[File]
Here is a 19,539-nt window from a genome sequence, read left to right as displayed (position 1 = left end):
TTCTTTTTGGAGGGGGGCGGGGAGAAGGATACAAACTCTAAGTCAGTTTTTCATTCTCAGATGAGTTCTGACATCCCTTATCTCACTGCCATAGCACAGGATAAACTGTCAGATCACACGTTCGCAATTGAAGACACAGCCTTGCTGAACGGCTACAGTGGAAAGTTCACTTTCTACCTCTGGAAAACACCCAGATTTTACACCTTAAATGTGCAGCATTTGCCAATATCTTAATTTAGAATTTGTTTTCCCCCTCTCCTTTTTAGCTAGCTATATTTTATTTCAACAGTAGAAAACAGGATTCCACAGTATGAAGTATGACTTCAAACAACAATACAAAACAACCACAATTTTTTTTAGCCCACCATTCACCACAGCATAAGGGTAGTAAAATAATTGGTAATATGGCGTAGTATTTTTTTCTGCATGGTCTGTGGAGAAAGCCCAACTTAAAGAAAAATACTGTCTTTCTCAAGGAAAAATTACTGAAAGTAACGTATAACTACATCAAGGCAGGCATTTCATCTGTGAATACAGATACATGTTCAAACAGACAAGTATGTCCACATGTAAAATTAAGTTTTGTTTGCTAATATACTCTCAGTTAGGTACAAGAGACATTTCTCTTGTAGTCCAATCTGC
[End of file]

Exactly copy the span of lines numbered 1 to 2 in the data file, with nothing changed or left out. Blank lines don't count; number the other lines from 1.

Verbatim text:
Here is a 19,539-nt window from a genome sequence, read left to right as displayed (position 1 = left end):
TTCTTTTTGGAGGGGGGCGGGGAGAAGGATACAAACTCTAAGTCAGTTTTTCATTCTCAGATGAGTTCTGACATCCCTTATCTCACTGCCATAGCACAGGATAAACTGTCAGATCACACGTTCGCAATTGAAGACACAGCCTTGCTGAACGGCTACAGTGGAAAGTTCACTTTCTACCTCTGGAAAACACCCAGATTTTACACCTTAAATGTGCAGCATTTGCCAATATCTTAATTTAGAATTTGTTTTCCCCCTCTCCTTTTTAGCTAGCTATATTTTATTTCAACAGTAGAAAACAGGATTCCACAGTATGAAGTATGACTTCAAACAACAATACAAAACAACCACAATTTTTTTTAGCCCACCATTCACCACAGCATAAGGGTAGTAAAATAATTGGTAATATGGCGTAGTATTTTTTTCTGCATGGTCTGTGGAGAAAGCCCAACTTAAAGAAAAATACTGTCTTTCTCAAGGAAAAATTACTGAAAGTAACGTATAACTACATCAAGGCAGGCATTTCATCTGTGAATACAGATACATGTTCAAACAGACAAGTATGTCCACATGTAAAATTAAGTTTTGTTTGCTAATATACTCTCAGTTAGGTACAAGAGACATTTCTCTTGTAGTCCAATCTGC